Recently, the Trustees of the Social Security and Medicare trust funds issued their annual report on the future of America’s entitlement programs. As usual, the news was bleak: Social Security is now expected to go bust in 2033, three years earlier than projected last year.
In their report, the Trustees also issued a sober warning: “Lawmakers should not delay addressing the long-run financial challenges facing Social Security and Medicare.”
Unfortunately, Congress doesn’t look like it’s up to the task, especially in an election year. Not too long ago, the House of Representatives overwhelmingly rejected—by a vote of 382-38—a bipartisan budget plan based on the recommendations of the White House’s deficit reduction commission that would have included some highly sensible steps toward entitlement reform.
But as long as Congress is stalling on tough decisions around this issue, why not let citizens take charge? Let retiring seniors choose the level of Social Security benefits they’d like to get—especially those comfortable enough to afford giving up some of their benefits.
Under this system, citizens can opt to “give back” $50, $100, $500 or more of the benefits they don’t truly need while also providing a direct mechanism for reducing the deficit while Congress sits on its hands.
Of course it’s possible that no one would opt for a partial benefit. But according to a new study by the Center for Economic and Policy Research, Social Security benefits make up a much smaller share of the wealth of affluent seniors than of lower-income ones. This means that at least for the top quintile of seniors, receiving partial benefits should not be a major sacrifice.
Granted, this measure is certainly more symbolic than substantive. Nevertheless, it might be worth trying for two reasons.
First, it would empower citizens—even if to a tiny extent—in the battle over the federal deficit. One of the most frustrating aspects of the budget debate, from a citizen’s point of view, is the utter inability to affect policy directly. All power is in Congress’s hands, which has meant more problems and no solutions. Voluntarily opting for a reduced benefit would have direct—if small—bottom-line impact on Social Security’s health.
Conceptually, the idea is similar to the voluntary “deficit reduction fund” proposed by others. The U.S. Treasury in fact welcomes “gifts” to reduce the public debt and has collected more than $3 million so far from well-meaning citizens in fiscal 2012. While a drop in the bucket, it’s also remarkable given the government doesn’t actively solicit these donations.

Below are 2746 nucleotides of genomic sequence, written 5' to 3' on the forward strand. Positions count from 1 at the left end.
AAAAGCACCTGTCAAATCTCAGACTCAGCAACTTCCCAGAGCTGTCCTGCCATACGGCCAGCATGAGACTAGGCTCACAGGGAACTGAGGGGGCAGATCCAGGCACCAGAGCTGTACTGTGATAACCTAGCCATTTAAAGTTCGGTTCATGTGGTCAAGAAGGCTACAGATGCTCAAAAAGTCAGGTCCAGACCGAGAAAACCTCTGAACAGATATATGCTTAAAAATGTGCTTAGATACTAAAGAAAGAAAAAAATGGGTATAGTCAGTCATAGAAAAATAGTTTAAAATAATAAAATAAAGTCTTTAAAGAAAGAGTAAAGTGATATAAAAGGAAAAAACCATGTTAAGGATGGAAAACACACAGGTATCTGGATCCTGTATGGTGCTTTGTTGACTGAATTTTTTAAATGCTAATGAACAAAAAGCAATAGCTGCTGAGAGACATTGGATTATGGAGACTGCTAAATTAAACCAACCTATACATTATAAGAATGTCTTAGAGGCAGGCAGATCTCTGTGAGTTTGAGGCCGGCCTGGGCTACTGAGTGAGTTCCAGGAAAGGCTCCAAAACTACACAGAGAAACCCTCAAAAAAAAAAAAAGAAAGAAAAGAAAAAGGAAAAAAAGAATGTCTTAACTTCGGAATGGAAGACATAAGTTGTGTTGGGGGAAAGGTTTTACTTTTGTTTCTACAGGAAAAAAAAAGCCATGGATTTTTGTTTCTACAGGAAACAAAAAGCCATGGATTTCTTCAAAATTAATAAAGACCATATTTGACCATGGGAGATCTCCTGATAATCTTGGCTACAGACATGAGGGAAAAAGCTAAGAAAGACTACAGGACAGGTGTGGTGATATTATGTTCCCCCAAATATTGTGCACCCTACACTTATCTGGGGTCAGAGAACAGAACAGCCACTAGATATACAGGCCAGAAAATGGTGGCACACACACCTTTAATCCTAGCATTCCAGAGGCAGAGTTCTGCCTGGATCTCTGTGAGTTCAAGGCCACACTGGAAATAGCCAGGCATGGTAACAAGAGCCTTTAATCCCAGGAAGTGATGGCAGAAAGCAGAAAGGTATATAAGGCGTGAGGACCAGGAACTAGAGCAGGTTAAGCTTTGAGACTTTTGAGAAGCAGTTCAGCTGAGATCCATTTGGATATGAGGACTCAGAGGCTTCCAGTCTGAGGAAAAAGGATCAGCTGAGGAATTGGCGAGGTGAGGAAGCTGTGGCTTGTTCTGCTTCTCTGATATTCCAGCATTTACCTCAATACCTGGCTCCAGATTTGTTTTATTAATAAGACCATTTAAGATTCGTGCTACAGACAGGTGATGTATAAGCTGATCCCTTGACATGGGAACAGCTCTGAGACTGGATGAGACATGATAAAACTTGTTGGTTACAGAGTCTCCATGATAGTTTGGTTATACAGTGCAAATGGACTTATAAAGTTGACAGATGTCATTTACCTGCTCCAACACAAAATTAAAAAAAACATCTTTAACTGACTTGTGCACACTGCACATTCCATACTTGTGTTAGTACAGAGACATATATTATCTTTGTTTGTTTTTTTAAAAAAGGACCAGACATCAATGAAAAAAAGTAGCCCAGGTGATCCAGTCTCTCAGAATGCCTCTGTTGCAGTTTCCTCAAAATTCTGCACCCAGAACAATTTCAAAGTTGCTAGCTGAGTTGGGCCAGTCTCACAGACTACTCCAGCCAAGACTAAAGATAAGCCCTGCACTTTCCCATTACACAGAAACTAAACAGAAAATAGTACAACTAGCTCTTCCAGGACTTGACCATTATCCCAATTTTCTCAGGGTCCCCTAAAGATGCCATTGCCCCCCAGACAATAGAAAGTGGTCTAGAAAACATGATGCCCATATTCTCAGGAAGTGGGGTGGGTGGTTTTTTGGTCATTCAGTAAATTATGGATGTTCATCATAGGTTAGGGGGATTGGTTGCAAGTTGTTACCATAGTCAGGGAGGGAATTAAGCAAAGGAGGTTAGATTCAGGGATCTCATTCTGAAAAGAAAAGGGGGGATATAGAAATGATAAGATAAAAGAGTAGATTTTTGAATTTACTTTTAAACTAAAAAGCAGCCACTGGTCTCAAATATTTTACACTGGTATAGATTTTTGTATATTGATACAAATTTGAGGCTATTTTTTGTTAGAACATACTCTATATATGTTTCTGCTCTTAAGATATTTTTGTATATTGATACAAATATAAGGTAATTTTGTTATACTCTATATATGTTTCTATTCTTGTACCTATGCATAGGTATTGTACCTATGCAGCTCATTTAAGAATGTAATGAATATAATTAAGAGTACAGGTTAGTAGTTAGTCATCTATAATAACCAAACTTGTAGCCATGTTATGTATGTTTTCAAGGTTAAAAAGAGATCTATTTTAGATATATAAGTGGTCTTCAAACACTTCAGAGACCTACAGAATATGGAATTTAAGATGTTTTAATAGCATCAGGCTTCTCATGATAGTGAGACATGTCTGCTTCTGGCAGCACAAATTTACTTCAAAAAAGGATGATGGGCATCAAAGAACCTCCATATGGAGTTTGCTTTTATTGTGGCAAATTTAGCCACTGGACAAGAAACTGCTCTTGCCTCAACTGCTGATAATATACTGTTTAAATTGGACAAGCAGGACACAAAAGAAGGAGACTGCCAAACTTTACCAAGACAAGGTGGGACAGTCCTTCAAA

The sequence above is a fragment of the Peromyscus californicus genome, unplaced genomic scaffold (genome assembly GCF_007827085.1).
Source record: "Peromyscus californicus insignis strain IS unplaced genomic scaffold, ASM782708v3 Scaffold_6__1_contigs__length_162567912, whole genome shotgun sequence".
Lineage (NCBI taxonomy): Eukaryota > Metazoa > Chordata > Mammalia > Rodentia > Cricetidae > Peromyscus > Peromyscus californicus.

Second, the notion of a voluntary reduced benefit could help socialize the concept of “shared sacrifice.” This proposal relies on Americans’ sense of civic duty to help take the first real steps toward reform. Moreover, government can help “nudge” wealthier seniors in the right direction by providing information about the amount of total Social Security and Medicare benefits a senior is likely to receive (which in almost all instances is more than what is contributed).
And if no one participates, it would actually reveal a lot about Americans’ appetite for entitlement reform and the extent of the “I get mine” mentality that makes reform so difficult in the first place.
So here’s how a partial benefit option could work.
Currently, the amount of benefits a senior receives is determined by a formula based on a worker’s lifetime earnings, and is an all-or-nothing proposition. While seniors can opt out of Social Security altogether, they can’t opt for partial benefits. For example, a relatively affluent senior (e.g., with $75,000 in annual income) can’t opt for a lesser amount in benefits than the 2012 maximum monthly benefit of $2,513 to which they might be entitled.
To calculate the partial benefit, one possibility is to use the deficit commission’s proposals for changing the benefit calculation formula. Under this proposal, the top 20% of seniors would see an 18.7% benefit reduction by 2050, and this lesser amount could be the “suggested” optional benefit for more affluent seniors.
Of course, seniors would also always have the option to opt back in to a full benefit if their circumstances change for the worse.
At best, an optional partial benefit could help pave the way for more meaningful change. At worse, the optional partial benefit would give citizens a shot at trying what Congress can’t currently fix. Given the current deadlock in Washington—why not?
Photo Credit: Donkey Hotey